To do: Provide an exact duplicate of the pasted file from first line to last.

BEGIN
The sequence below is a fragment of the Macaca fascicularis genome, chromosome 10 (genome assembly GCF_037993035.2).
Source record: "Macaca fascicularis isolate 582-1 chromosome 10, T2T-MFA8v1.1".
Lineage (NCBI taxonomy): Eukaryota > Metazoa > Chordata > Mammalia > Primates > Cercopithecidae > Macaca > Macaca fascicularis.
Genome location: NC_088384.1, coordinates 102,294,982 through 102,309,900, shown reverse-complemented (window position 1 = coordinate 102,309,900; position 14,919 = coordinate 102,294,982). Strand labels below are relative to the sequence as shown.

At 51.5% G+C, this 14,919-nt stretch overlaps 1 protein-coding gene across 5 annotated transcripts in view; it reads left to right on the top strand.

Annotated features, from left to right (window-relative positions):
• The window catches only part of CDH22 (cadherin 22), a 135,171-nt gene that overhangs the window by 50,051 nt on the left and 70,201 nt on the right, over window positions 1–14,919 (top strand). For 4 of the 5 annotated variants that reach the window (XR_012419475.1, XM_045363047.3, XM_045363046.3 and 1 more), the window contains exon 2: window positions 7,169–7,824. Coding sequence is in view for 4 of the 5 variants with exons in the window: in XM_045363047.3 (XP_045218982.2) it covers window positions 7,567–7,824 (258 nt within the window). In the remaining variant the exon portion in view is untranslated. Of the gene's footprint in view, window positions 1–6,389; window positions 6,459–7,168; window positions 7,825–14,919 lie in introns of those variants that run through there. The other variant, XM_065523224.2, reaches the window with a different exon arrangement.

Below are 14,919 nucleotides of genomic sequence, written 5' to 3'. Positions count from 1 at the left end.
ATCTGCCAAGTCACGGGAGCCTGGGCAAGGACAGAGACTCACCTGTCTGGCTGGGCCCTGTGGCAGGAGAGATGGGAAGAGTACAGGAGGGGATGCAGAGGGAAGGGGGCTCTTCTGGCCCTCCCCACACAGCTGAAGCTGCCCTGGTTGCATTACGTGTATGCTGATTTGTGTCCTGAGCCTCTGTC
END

The sequence below is a fragment of the Macaca fascicularis genome, chromosome 10 (genome assembly GCF_037993035.2).
Source record: "Macaca fascicularis isolate 582-1 chromosome 10, T2T-MFA8v1.1".
Lineage (NCBI taxonomy): Eukaryota > Metazoa > Chordata > Mammalia > Primates > Cercopithecidae > Macaca > Macaca fascicularis.
Genome location: NC_088384.1, coordinates 102,294,982 through 102,309,900, shown reverse-complemented (window position 1 = coordinate 102,309,900; position 14,919 = coordinate 102,294,982). Strand labels below are relative to the sequence as shown.

At 51.5% G+C, this 14,919-nt stretch overlaps 1 protein-coding gene across 5 annotated transcripts in view; it reads left to right on the top strand.

Annotated features, from left to right (window-relative positions):
• The window catches only part of CDH22 (cadherin 22), a 135,171-nt gene that overhangs the window by 50,051 nt on the left and 70,201 nt on the right, over window positions 1–14,919 (top strand). For 4 of the 5 annotated variants that reach the window (XR_012419475.1, XM_045363047.3, XM_045363046.3 and 1 more), the window contains exon 2: window positions 7,169–7,824. Coding sequence is in view for 4 of the 5 variants with exons in the window: in XM_045363047.3 (XP_045218982.2) it covers window positions 7,567–7,824 (258 nt within the window). In the remaining variant the exon portion in view is untranslated. Of the gene's footprint in view, window positions 1–6,389; window positions 6,459–7,168; window positions 7,825–14,919 lie in introns of those variants that run through there. The other variant, XM_065523224.2, reaches the window with a different exon arrangement.

Below are 14,919 nucleotides of genomic sequence, written 5' to 3'. Positions count from 1 at the left end.
ATCTGCCAAGTCACGGGAGCCTGGGCAAGGACAGAGACTCACCTGTCTGGCTGGGCCCTGTGGCAGGAGAGATGGGAAGAGTACAGGAGGGGATGCAGAGGGAAGGGGGCTCTTCTGGCCCTCCCCACACAGCTGAAGCTGCCCTGGTTGCATTACGTGTATGCTGATTTGTGTCCTGAGCCTCTGTC